Hometown Movie Palaces

First off, my apologies for not posting recently. The work-life balance has been a bit askew meaning that I have not had the leisure or pleasure of waxing poetic about my latest and greatest thoughts about the world of cinema.

But enough of that. I am glad to return with a bit of Friday nostalgia, inspired by:

  1. My recent screening of the 4K restoration of The Third Man (more on that in a separate post) and
  2. My participation in the free course inspired by the TCM’s Summer of Darkness, which showcases the thrilling cinematic movement/genre known as film noir.

I am taken back momentarily to how these films were exhibited to audiences of their time – movie palaces and movie theaters.

Often built by studios, whether big or small, these buildings were opulent pieces of architecture, often designed and styled in the fashion of the day, including, art deco and a generic Hollywood-defined “oriental style.”

For years growing up near Gramatan Avenue (part of the commercial district of my hometown of Mount Vernon, NY), we would frequently walk by a sad, dilapidated edifice that for my part, felt haunted by echoes of the past. I always referred to it as “the RKO Theatre.” A quick internet search, revealed a little more about the history, including the formal name, RKO Proctor Theater).

proctor interior

Proctor Theatre, interior. Mount Vernon, NY (Photo source: Architecture and Building, Volume 46)

Proctor Theatre, exterior. Mount Vernon, NY. Photo source: Architecture and Building, Volume 46

Proctor Theatre, exterior. Mount Vernon, NY. Source: Architecture and Building, Volume 46

Here is a link to a couple of additional interior shots from the same source.

Now to think about, this all makes sense to me now because right across the street there was named “Proctor’s Pharmacy,” a concern that is still in operation.

Shout out and many thanks to one of my recent favorite internet resources – Cinema Treasures – for their comprehensive database of all manner of building in the United States was/is dedicated to the exhibition of film. It was in this archive that I was not only able to find information about my abandoned, beloved neighborhood theater above, but where I also “discovered” several other theaters in Mount Vernon that were lost to time (hint: the hyperlink will tell you a little more about the theater and location; also be sure to check out user comments – very informative):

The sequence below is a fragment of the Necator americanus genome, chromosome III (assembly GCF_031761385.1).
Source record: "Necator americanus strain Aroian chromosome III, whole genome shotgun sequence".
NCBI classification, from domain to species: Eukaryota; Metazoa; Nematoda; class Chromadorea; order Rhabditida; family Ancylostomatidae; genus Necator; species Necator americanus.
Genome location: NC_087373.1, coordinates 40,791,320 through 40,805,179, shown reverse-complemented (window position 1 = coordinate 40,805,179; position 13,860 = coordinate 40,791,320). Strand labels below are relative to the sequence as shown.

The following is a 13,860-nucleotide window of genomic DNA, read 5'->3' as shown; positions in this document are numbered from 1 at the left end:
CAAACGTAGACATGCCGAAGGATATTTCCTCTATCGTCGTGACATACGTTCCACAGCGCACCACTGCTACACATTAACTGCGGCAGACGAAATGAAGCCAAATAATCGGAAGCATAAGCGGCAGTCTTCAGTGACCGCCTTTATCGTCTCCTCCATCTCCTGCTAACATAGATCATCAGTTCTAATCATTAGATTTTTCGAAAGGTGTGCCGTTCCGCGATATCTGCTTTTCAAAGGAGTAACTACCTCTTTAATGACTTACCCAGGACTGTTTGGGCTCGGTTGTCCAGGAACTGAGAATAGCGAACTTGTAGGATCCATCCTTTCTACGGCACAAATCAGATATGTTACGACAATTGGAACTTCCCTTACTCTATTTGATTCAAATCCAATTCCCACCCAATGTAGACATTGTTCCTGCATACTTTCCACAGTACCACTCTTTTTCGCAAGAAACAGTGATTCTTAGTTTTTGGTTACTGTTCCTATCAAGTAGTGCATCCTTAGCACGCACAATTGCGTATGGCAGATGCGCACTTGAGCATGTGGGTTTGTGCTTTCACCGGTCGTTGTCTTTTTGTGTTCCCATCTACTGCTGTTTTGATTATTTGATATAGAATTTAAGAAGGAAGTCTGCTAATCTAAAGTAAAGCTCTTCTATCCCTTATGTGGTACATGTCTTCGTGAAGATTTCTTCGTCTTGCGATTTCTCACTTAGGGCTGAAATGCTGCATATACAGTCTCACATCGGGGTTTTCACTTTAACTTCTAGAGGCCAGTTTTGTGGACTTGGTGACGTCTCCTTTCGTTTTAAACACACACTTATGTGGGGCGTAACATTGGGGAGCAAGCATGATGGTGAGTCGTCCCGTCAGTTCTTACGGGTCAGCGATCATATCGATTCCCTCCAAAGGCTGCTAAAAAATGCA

Embassy Theatre (no photo)

Biltmore Theater


Photo source: Cinema Treasures

Loew’s Mount Vernon Theatre

Loew's Mount Vernon (Source: Cinema Treasures)

Loew’s Mount Vernon – sign visible in the upper right corner (Source: Cinema Treasures)

Parkway Theatre (no photo) I had forgotten I knew about this one. Also on Gramatan Avenue (a little further up in the Fleetwood section of Mount Vernon). A very faint, distant memory recalls me (again) walking by this theater and seeing a poster for the release of The Elephant Man. Interesting fact about this location’s fate – it now houses a funeral home.

Do you have a hometown/local/now long gone, forgotten building you remember fondly as a place where you would enjoy watching films? Share below.


  1. I have written a whole series documenting the lost cinemas of my hometown (called “Lost cinemas of Rotterdam”) and it’s a shame to see such a big town only has about four or five left, which are mostly the big chains.

    This is an example of one of those posts, which are interactive and show the same place then and now:
    Nostra recently posted..My favorite podcastsMy Profile

  2. This is such a bittersweet post. Thanks for sharing. It brings back memories of a more civil and festive time in many respects but also makes one realize that change (i.e. via technology) is inevitable. For let us not weep up these past locations, but cherish them, while embracing the evolution of the medium to the our homes, tablets and (still) in the the theater (albeit of the super-sized variety via IMAX and 3-D).
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